Primary, 1982: A Conversation with the General Primary Presidency
January 1982

“Primary, 1982: A Conversation with the General Primary Presidency,” Ensign, Jan. 1982, 45

Primary, 1982:

A Conversation with the General Primary Presidency

General Primary Presidency

The General Primary Presidency: from left to right, Virginia B. Cannon, first counselor; Dwan J. Young, president; Michaelene P. Grassli, second counselor. (Photography by Eldon K. Linschoten.)

Ensign: You’ve served as the General Primary Presidency for almost two years now. What are some of the things you’ve learned in that time?

Sister Dwan J. Young (president): I’ve learned that children all over the world are more the same than they are different. Their needs, desires, and eagerness to learn are the same. And everywhere I go, I’m impressed with their capabilities and potential.

Sister Virginia B. Cannon (first counselor): The leaders we meet also have this same kind of eagerness. Some are new in the Church and lack training and background—but they’re anxious and willing to know how they can help the children.

Sister Michaelene P. Grassli (second counselor): I’ve also been impressed by the concern the leaders have for the children, who are subjected to greater outside influences than ever before. Primary has a history of concerned and dedicated leaders and teachers.

Ensign: The consolidated meeting schedule is only a month older than your presidency. How has it affected Primary the past two years?

Sister Young: For one thing, it gives us an extended time to teach children—nearly two hours. So children have more opportunities to do things. There’s more time to give talks, to sing, to dramatize and demonstrate things they’ve learned in class. We have a new time block called “Sharing Time,” during which the children can give class presentations to the rest of the Primary and verbalize what they’ve been learning. For example, if they had a role play in one of their lessons, they could present it again for the other children. Or they could dramatize one of the stories. The teacher could ask questions and the class could respond, showing other children what they’ve learned. We hope that at least half of the Sharing Times are used for class presentations. When children reteach what they’ve learned, it solidifies classroom teaching.

Sister Cannon: Of course, in addition to these extemporaneous presentations, we still have formal opening exercises when the children give talks they’ve prepared at home.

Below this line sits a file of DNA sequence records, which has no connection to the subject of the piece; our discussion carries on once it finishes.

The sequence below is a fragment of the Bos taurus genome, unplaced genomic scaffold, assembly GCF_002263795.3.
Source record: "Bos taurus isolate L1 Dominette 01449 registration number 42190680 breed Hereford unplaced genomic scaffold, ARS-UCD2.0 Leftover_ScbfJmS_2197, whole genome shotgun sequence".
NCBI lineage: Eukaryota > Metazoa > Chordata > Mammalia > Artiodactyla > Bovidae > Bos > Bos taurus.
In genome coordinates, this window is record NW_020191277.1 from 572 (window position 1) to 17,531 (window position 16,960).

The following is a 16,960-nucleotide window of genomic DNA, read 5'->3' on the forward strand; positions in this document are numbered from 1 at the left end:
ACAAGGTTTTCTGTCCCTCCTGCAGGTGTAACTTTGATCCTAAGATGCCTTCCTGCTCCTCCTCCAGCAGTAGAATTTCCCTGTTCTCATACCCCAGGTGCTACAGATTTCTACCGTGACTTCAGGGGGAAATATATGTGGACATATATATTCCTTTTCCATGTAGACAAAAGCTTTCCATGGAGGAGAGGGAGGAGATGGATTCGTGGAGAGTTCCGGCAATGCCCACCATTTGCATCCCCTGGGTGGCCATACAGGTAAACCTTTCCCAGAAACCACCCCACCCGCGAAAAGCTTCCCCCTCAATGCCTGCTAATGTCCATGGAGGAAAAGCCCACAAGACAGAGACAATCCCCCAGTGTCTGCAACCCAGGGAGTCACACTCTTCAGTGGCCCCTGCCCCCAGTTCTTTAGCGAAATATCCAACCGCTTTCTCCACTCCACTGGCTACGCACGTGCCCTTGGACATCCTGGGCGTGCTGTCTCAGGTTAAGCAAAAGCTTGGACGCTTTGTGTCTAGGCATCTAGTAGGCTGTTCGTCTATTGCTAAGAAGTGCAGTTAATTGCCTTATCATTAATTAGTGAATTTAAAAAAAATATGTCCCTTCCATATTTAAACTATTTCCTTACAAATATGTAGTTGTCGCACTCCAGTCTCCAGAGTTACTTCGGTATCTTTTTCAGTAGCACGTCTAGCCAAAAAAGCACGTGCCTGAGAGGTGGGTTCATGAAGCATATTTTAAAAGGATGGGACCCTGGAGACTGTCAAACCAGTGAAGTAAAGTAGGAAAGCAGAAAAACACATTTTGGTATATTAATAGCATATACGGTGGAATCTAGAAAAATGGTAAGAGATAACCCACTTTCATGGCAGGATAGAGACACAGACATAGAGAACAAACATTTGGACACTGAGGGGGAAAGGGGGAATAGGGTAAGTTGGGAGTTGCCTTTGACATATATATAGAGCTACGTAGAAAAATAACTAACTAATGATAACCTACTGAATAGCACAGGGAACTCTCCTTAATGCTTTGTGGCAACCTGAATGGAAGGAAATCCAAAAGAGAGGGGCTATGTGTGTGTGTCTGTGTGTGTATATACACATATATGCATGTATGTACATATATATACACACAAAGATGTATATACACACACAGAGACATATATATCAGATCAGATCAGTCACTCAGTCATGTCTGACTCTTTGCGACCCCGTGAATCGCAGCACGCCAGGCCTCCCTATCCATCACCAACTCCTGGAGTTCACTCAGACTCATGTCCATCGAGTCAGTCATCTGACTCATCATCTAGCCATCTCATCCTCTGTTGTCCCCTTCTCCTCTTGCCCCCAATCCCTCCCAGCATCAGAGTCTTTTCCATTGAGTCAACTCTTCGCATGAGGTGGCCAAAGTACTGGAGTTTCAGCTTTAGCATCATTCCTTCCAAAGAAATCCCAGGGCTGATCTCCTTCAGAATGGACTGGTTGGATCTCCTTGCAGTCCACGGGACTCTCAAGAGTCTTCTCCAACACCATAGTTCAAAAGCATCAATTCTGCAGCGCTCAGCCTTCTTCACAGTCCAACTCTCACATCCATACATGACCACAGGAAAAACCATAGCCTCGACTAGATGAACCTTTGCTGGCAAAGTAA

Sister Grassli: Because of the consolidated meeting schedule, Primary was moved from a weekday to Sunday. With that change, things that happen in the classroom now are of a more spiritual nature.

Sister Young: When Primary went to Sunday, lessons were deleted from Primary’s curriculum to be replaced by Sunday School lessons—lessons that were more appropriate for Sunday. This was done before we were called as the presidency. In January of 1982, we start with the new Primary lessons prepared specifically for Sunday.

Ensign: But you still have occasional weekday activities—

Sister Young: Yes. The entire Primary has an activity day four times a year. We are excited about this because the nonmembers and children who normally don’t come on Sundays can be easily included in these activities. These weekday activities could be anything from physical fitness fairs to service projects. There are many possibilities—within the limits established by general and local leaders, of course.

In 1981 one of the activity days was “Primary Internationale.” It was a sensation! For several months before the event, children learned about other cultures during Sharing Time. Then during the weekday experience they were able to do dances, sing songs, taste foods, and dress in costumes from other cultures. They used drums and other instruments for music. It was wonderful!

Ensign: Why did you choose an international theme?

Sister Young: To help the children realize that there are children just like themselves all over the world learning the gospel and loving to play games and sing songs. They learned a song about children all over the world kneeling in prayer at the end of the day and saying “thank you” in different languages.

Ensign: Are there any concerns with the new meeting schedule that the Primary is still trying to work out?

Sister Cannon: Yes. One of the greatest is that some children don’t come to Primary now that it’s on Sunday. Some nonmember and inactive children used to come with their friends. And leaders and teachers used to gather up children and bring them. But now it is more difficult to do this because they’re bringing their own families for a three to four hour period. We have no idea just how many nonmembers we’ve lost. We know we’ve lost a number of our inactive children.

Ensign: How are you dealing with the matter?